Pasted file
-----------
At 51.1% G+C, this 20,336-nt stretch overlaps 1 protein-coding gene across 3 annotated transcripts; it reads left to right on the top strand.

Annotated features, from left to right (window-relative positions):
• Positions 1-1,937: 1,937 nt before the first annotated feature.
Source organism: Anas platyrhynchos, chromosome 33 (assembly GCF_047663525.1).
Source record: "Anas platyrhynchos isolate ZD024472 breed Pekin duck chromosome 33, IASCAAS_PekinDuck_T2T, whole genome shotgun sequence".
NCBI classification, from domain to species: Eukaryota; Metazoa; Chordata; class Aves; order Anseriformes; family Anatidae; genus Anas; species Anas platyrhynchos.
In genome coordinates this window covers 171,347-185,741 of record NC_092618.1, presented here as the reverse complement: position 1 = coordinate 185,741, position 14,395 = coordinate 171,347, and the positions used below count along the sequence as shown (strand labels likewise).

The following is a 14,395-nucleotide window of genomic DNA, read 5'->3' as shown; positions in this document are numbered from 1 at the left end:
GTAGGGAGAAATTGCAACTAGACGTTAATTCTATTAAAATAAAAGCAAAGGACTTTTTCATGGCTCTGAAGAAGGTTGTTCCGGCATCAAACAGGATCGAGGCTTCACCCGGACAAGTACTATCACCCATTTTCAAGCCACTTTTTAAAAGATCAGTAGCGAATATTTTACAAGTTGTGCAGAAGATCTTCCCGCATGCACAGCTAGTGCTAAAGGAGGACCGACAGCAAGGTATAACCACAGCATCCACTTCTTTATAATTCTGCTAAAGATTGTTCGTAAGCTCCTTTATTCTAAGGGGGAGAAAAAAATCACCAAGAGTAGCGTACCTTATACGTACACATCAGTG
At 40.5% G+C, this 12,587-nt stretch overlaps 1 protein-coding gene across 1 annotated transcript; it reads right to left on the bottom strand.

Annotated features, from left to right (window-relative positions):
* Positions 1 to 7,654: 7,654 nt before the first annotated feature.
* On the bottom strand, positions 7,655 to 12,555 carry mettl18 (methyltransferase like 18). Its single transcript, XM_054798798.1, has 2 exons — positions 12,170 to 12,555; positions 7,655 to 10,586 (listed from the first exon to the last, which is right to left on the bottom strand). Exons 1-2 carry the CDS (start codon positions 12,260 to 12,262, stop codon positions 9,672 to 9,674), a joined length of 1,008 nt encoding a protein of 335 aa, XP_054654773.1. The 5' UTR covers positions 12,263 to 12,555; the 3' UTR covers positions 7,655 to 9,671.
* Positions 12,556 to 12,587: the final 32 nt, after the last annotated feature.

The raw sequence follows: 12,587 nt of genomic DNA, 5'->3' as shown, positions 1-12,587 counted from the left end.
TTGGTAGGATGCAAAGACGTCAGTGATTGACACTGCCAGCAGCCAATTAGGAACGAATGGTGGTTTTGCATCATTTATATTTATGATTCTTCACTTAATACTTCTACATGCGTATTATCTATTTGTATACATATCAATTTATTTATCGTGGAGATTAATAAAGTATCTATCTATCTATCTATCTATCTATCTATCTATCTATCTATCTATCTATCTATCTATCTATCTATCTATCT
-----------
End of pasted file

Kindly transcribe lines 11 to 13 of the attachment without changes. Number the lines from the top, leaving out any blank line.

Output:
Annotated features, from left to right (window-relative positions):
* Positions 1 to 7,654: 7,654 nt before the first annotated feature.
* On the bottom strand, positions 7,655 to 12,555 carry mettl18 (methyltransferase like 18). Its single transcript, XM_054798798.1, has 2 exons — positions 12,170 to 12,555; positions 7,655 to 10,586 (listed from the first exon to the last, which is right to left on the bottom strand). Exons 1-2 carry the CDS (start codon positions 12,260 to 12,262, stop codon positions 9,672 to 9,674), a joined length of 1,008 nt encoding a protein of 335 aa, XP_054654773.1. The 5' UTR covers positions 12,263 to 12,555; the 3' UTR covers positions 7,655 to 9,671.